...I had a momentary mad day dream of remodeling the SE end of the family room to raise the ceiling to the attic roof above and installing skylights.... 8)
Great idea! Sounds do-able! :)

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I know my hubby is not going to like this!

We did not get the back porch enlarged to accomodate the attached atrium, so it is still in storage.

The porch must be removed, and rebuilt, 2 feet larger in each direction, and better reinforced with the weight of the glass and all the dirt and plants. And so, after reading this article... I am going to request that the legs be shortened on the porch, and then the sides built up a couple feet, before the atrium is set on them... I should be able to get 10 feet height, that way, and it still fit under the house eaves!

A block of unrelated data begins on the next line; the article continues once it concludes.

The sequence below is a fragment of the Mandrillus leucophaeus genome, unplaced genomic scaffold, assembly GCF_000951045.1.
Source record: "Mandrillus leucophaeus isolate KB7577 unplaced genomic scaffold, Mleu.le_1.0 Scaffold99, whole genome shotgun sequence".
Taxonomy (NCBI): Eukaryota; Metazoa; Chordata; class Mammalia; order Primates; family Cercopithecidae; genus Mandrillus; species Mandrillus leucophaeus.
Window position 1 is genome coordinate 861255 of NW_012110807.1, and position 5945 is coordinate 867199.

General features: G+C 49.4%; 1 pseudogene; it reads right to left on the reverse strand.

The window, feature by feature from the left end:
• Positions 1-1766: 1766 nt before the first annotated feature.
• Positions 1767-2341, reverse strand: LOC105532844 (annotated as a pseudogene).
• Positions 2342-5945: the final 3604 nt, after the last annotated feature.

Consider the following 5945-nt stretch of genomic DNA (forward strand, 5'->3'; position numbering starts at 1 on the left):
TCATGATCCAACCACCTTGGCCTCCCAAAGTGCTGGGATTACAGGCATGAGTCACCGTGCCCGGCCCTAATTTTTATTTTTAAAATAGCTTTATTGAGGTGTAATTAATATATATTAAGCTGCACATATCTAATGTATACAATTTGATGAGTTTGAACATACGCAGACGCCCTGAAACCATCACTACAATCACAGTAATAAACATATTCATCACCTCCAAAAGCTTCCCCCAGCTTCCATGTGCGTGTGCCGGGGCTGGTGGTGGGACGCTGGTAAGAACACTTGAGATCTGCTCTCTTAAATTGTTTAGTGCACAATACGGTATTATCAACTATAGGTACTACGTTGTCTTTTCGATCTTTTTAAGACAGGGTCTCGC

I already had plans for miniature citrus trees. And now bananas! Alright!

But, where do you get banana plants? Is there a best one for homegrowing in an atrium? Are there nurseries to avoid? I see several online sources, anyone have experience with any of them?

What kinds of pests do banana trees get?
Talk to your plants.... If your plants talk to you... Run!

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lorax
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OK, lots of questions!

The best sources for banana plants in the US are Agristarts (although you have to order 72 or 74 plantlets at a time, so it's a good idea to go in on an order from them with friends), and Northern Tropics (Sandy is very friendly and reliable). Other than that, start asking around. Applestar, who is in New Jersey, should PM me for the contact info of my friend Bob, who often trades pups of intriguing varieties from his own collection (which is extensive and includes some of the rarer edibles).